Having worked in the context of North American and British academia for nearly two decades now, I have had many opportunities to appreciate the high quality of the education that we received in the context of my studies at the Philosophy department of Sofia University. With the exception of modern day philosophy (which was taught to us as a discipline called ‘critique of contemporary bourgeois thought’), we received a really excellent grounding in theory, studying the philosophy of ancient Greece and Rome in detail, as well as engaging in extensive studies of continental philosophy and German classical philosophy in particular. My own doctoral thesis, on Schleiermacher and the Iena Romantics, was inspired by work that was going on at the time within the department, linked to scholars such as Ivan Stefanov and Iskra Tsoneva, and, most of all, by the collaboration with a friend fellow-student, Kalin Yanakiev, who went on to become a well-known academic intellectual and is now a Professor of cultural studies at the same University. Still, it was Isaac Passy, in his capacity of Head of Aesthetics, that made it all possible for us. It was his encouragement and his guidance that kept me going. Many of the choices I made for myself back in those years were influenced by remarks that he would have uttered somehow fleetingly but that would stick in my mind.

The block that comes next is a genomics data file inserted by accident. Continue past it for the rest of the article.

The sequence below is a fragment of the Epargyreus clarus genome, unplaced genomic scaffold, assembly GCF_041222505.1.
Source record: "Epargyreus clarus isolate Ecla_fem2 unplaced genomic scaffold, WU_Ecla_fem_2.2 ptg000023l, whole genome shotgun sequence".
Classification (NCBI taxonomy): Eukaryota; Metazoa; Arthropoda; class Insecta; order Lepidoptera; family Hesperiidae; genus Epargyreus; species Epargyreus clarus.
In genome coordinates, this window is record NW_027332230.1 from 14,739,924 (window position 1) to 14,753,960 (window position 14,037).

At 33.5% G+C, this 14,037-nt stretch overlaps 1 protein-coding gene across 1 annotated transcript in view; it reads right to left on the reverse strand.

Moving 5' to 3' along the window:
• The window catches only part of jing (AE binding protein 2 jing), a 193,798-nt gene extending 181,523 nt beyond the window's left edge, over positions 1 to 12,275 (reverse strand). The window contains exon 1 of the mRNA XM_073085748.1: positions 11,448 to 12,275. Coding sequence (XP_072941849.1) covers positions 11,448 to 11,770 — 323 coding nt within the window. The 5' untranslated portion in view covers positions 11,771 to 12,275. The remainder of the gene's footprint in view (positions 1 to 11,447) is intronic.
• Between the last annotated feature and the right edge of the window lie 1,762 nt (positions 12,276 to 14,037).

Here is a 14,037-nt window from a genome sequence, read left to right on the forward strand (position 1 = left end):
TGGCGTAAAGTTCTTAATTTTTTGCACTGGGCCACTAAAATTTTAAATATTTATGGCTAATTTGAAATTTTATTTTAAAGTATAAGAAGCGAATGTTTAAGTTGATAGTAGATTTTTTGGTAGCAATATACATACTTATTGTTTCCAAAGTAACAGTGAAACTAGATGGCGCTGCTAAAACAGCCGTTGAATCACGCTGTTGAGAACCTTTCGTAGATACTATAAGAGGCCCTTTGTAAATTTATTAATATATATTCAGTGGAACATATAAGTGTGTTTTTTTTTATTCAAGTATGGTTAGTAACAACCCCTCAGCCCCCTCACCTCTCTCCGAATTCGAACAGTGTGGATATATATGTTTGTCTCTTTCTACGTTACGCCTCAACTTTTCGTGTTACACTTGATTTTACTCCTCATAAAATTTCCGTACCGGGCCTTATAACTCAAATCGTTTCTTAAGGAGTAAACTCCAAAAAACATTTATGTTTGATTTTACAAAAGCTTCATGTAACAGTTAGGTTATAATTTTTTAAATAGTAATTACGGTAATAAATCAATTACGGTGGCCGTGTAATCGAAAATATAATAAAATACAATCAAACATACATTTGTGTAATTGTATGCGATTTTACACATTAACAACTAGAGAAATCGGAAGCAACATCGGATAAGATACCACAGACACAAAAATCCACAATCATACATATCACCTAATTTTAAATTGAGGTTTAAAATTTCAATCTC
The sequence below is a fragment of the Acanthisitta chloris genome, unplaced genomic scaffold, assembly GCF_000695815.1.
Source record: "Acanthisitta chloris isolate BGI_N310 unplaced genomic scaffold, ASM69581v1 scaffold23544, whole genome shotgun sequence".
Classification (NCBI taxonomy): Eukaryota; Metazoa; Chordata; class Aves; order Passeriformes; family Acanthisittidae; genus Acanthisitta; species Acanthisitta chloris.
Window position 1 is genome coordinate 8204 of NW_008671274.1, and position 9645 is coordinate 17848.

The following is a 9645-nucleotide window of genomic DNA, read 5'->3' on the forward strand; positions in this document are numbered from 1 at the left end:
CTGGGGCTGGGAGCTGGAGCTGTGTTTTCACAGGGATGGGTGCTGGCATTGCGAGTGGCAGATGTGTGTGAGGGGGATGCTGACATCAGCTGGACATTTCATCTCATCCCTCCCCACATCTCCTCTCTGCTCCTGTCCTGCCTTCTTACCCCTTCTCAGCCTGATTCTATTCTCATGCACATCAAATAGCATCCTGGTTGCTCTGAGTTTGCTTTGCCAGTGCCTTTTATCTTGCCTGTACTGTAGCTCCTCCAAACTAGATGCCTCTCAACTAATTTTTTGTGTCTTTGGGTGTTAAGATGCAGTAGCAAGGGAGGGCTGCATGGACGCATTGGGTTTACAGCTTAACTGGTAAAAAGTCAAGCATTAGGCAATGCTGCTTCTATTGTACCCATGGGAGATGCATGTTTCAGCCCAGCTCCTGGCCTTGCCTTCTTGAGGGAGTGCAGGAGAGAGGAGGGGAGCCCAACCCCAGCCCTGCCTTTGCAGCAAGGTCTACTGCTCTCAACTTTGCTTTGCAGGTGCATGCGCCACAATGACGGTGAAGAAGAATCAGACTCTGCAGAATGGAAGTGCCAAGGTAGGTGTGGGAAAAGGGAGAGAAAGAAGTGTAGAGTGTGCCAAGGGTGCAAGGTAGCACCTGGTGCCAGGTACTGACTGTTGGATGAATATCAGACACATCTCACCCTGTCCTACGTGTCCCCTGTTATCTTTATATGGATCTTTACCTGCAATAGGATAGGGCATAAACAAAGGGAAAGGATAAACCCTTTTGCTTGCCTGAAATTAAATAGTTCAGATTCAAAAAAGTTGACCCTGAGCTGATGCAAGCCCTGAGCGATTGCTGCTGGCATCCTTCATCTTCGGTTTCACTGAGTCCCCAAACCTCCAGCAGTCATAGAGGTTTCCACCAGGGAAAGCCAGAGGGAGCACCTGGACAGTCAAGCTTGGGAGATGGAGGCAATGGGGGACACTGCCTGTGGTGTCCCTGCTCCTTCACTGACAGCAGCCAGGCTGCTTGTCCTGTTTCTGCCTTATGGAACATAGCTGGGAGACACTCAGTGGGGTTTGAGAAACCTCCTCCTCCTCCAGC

Isaac Passy was married to a beautiful white-haired woman who, if I remember correctly, was a scientist. His son, Moni (Solomon) Passy, was a friend from my high school and student years. He was a few years older and studying for a PhD in mathematical logic, a degree he obtained at some point in the 1980s. Later on, when many of us emigrated, Moni stayed in Bulgaria and got involved in politics. At one point he even served as a foreign minister, a suitable job for him as he always had a penchant to flamboyancy and liked to be in the limelight. There was also a daughter, Sophia (Lyocheto), who I believe lives in emigration somewhere in the States.

Dina Iordanova

19 August 2010